Years before President Trump forced a government shutdown over a border wall, triggering a momentous test of wills in Washington, Representative Steve King of Iowa took to the House floor to show off a model of a 12-foot border wall he had designed.
And long before Mr. Trump demonized immigrants — accusing Mexico of exporting criminals and calling for an end to birthright citizenship — Mr. King turned those views into talking points, with his use of misleading data about victims of undocumented immigrants and demeaning remarks about Latinos.
Immigration is Mr. Trump’s go-to issue, his surest connection to his most faithful supporters, and his prime-time address on Tuesday night underscored his willingness to use fear and misleading statements to appeal to voters — just as he did with warnings about a migrant caravan before the midterm elections.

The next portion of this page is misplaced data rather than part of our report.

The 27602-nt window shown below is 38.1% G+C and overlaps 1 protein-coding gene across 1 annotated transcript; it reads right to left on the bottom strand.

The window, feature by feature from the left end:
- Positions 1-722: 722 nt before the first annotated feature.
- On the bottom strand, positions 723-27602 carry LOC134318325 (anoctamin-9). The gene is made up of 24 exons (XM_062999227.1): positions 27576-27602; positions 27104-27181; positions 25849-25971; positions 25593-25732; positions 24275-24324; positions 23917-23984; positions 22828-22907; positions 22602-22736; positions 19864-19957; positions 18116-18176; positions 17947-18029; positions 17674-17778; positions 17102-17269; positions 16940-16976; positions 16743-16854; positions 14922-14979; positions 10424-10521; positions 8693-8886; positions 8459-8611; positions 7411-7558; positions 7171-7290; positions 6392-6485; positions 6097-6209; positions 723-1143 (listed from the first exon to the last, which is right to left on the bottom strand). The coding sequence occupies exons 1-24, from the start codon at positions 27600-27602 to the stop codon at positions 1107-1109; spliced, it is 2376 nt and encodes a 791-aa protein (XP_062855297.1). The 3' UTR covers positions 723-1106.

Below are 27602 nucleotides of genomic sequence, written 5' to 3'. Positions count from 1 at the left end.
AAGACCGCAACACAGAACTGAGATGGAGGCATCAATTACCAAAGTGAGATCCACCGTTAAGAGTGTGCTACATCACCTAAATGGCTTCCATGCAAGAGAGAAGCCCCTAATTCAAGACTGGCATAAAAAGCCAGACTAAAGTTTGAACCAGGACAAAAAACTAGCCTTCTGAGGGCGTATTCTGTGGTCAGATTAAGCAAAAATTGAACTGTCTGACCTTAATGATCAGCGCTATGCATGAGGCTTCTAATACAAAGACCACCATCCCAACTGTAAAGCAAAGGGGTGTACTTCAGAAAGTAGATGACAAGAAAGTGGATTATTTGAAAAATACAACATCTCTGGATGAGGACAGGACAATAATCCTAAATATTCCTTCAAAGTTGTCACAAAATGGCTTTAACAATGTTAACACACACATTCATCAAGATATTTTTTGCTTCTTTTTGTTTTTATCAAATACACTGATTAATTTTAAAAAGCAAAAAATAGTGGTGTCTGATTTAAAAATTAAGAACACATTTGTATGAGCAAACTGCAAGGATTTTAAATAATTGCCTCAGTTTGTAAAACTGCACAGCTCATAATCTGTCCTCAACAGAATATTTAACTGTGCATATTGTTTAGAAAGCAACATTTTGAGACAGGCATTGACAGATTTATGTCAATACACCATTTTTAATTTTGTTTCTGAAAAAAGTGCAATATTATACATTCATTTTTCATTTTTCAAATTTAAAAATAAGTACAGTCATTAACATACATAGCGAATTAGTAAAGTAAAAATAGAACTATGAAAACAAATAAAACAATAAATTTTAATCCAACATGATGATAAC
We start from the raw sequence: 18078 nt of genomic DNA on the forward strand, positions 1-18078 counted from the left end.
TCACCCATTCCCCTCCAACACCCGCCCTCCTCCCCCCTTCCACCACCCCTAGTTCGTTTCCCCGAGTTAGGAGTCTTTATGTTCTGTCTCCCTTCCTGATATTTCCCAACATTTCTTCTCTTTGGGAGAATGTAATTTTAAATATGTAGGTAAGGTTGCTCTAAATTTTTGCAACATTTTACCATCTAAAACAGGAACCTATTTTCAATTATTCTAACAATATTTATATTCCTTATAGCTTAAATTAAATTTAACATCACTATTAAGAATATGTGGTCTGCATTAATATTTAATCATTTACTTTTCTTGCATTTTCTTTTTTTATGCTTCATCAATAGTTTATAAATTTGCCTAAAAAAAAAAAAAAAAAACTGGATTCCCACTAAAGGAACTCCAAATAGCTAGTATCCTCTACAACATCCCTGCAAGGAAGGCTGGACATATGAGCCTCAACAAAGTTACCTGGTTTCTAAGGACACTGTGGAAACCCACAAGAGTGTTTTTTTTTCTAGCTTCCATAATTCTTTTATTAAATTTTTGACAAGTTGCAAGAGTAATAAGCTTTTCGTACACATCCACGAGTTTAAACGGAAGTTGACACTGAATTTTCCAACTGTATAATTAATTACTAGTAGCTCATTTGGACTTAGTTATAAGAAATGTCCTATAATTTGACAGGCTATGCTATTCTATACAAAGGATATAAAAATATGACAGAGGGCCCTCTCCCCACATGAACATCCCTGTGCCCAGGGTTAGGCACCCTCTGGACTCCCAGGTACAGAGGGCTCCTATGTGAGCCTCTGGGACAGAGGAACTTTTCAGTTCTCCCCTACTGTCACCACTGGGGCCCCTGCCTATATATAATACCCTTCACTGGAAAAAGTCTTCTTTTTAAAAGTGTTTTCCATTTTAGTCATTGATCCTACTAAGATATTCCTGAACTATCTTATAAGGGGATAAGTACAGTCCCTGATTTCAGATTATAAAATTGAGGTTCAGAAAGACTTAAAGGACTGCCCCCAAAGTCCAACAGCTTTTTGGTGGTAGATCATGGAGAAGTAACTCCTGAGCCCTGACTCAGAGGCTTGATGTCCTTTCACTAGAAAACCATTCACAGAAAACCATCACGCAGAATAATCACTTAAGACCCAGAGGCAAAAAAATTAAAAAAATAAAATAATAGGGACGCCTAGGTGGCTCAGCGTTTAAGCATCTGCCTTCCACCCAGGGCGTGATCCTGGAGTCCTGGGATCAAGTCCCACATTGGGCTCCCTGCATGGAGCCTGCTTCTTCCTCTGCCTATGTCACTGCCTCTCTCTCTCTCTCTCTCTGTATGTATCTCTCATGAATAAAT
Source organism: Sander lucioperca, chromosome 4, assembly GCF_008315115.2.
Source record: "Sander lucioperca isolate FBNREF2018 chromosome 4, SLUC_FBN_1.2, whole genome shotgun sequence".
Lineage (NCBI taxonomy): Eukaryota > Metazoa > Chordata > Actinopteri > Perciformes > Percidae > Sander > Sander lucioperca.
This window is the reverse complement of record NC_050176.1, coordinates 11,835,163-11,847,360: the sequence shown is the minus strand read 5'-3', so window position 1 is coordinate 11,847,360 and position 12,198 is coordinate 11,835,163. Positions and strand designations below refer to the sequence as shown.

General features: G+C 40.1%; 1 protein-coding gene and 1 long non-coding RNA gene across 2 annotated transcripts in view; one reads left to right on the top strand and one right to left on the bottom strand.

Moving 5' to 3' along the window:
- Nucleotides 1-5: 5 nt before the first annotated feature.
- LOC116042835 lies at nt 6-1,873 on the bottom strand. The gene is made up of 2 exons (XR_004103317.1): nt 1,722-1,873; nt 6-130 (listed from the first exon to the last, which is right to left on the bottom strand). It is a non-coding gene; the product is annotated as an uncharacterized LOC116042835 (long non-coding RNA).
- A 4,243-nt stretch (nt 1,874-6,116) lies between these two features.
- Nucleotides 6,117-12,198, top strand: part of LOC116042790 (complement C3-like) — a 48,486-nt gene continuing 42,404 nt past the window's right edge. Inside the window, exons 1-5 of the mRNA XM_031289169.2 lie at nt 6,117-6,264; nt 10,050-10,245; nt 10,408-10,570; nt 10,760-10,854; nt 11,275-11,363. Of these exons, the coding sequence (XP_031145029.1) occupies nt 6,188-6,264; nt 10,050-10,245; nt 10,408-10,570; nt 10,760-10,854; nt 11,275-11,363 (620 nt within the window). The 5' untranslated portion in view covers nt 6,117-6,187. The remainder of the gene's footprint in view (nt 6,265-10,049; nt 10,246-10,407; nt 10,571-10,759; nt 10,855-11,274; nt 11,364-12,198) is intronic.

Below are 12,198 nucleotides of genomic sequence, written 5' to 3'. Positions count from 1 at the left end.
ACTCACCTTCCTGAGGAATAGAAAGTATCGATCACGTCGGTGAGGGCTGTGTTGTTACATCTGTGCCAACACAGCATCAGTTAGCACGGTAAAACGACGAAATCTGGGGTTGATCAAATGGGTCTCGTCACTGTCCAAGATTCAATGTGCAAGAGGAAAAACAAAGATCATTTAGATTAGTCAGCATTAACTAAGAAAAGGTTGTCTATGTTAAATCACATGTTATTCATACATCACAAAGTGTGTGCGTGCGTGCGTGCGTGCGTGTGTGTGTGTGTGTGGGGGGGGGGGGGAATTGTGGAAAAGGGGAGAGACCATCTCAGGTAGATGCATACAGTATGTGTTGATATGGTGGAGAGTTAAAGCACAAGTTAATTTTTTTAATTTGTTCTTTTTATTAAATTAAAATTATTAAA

The Republican Party hadn’t always intended to go this route: Officials tried for years to come up with broad-based immigration reform that would appeal to growing numbers of Latino voters. But Mr. Trump’s preoccupation with the wall and anti-immigrant politics reflects how he has embraced the once-fringe views of Mr. King, who has used racist language in the past, promotes neo-Nazis on Twitter and was recently denounced by one Republican leader as a white supremacist. [Continue reading…]